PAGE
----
Wikileaks founder Julian Assange said his work "will not be cowed," as he promised the whistle-blowing site would release a million more documents.
In a speech from a balcony at the Ecuadorean embassy in London, he said the files to be published in 2013 would affect "every country in this world".
It is six months since he sought asylum to avoid extradition to Sweden over sexual assault claims, which he denies.
He fears being sent to the US and being punished for leaking diplomatic files.
A crowd of some 80 supporters gathered outside the building, in Knightsbridge, to listen to the 41-year-old Australian - whose website published a mass of leaked cables embarrassing a number of countries.
In his statement, Mr Assange said the US Pentagon had recently described the existence of Wikileaks as an "ongoing crime".
Addressing supporters - some of whom carried candles - the Australian said: "While that remains the case and while my government will not defend the journalism and publishing of Wikileaks, I must remain here.
"However, the door is open, and the door has always been open, for anyone who wishes to use standard procedures to speak to me or guarantee my safe passage."
He also said 2012 had been a "huge year" for the organisation.
During the speech, Mr Assange saluted journalists who reported arrests around the world, adding: "It is from the revelation of the truth that all else follows... our civilisation is only as strong as its ideas are true."
Mr Assange delivered a message from a balcony in August, calling for an end to the diplomatic impasse that began when Ecuador's government granted him political asylum.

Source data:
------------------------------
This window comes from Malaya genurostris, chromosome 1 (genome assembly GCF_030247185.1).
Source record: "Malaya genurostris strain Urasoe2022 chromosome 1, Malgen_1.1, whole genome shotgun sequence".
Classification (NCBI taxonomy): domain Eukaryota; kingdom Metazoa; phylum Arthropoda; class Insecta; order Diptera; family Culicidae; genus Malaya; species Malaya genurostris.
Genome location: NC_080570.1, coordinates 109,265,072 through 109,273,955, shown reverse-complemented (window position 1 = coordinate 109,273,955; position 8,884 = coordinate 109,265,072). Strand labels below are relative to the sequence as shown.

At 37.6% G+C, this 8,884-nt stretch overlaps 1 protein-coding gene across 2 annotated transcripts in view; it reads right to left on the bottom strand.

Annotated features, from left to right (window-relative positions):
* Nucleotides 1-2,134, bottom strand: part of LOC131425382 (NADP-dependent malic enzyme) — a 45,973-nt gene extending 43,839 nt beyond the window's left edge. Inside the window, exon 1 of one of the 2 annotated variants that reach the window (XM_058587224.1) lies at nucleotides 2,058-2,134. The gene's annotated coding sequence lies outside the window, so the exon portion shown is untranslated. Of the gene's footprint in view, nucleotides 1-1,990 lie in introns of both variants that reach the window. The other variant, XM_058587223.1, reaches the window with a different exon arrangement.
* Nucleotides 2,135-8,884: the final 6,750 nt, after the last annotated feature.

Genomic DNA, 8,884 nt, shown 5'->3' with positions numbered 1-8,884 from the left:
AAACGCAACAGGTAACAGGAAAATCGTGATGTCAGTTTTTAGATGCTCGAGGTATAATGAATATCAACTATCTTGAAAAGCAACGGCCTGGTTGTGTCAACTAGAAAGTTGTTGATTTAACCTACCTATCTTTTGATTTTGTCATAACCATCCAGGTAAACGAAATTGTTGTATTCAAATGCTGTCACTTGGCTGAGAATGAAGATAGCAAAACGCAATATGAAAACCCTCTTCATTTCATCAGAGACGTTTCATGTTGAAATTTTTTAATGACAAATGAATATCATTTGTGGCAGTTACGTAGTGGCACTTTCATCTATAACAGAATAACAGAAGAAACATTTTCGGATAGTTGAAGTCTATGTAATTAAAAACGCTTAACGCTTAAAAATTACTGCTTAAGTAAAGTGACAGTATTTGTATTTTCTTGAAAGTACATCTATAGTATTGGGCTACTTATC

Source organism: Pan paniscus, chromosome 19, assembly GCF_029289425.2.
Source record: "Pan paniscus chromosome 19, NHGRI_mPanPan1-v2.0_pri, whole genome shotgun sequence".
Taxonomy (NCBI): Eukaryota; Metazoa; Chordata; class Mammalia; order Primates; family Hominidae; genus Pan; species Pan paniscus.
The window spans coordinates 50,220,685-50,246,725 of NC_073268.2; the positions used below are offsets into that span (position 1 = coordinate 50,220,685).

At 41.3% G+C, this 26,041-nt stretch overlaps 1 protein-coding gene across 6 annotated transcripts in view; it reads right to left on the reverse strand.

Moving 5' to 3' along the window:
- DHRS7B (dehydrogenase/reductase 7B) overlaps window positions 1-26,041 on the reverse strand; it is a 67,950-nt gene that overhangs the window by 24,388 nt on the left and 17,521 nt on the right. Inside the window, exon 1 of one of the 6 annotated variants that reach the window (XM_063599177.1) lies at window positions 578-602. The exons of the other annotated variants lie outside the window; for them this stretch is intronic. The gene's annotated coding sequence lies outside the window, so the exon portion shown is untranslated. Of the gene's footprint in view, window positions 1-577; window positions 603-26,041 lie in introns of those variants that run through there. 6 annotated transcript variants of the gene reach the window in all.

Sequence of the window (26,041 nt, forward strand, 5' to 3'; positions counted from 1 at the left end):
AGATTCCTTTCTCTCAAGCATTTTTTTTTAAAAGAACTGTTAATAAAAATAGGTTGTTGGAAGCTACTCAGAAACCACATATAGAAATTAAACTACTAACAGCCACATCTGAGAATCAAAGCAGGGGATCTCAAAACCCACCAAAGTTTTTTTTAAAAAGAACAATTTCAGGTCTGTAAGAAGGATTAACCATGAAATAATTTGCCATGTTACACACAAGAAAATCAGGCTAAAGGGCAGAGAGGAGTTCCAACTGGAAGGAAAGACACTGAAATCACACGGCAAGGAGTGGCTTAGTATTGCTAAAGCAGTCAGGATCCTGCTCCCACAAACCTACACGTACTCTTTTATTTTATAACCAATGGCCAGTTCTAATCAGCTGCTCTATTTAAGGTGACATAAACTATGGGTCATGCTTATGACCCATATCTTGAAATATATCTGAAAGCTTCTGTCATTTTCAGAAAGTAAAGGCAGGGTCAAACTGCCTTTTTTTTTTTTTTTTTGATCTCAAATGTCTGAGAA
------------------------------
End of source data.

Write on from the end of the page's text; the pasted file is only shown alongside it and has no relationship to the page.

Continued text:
Sweden wants to question him over allegations that he sexually assaulted two female ex-Wikileaks supporters while he was in Stockholm to give a lecture in 2010.
Mr Assange entered the embassy after the UK's Supreme Court dismissed his bid to reopen his appeal against extradition. It had given him a two-week grace period before extradition proceedings could start.
Mr Assange has been warned he will be arrested when he leaves the embassy for breaking the terms of his bail conditions, and officers from the Metropolitan Police continue to mount a round-the-clock guard on the building.
A statement from the Ecuadorian ambassador said: "At a time of year when people come closer together, Ecuador reaffirms the solidarity that our country gave six months ago to a person who was being persecuted for thinking and expressing themselves freely.
"Julian has become a guest in this house that we all have learned to appreciate."
Calling for reflection, he went on: "Often it is necessary, as we have done in our beloved country, to stand up and face those enemies of democracy that, far from seeking unity and peace among the citizens of the world, instead seek to ruin socialist peoples and dominate on behalf of small groups of people."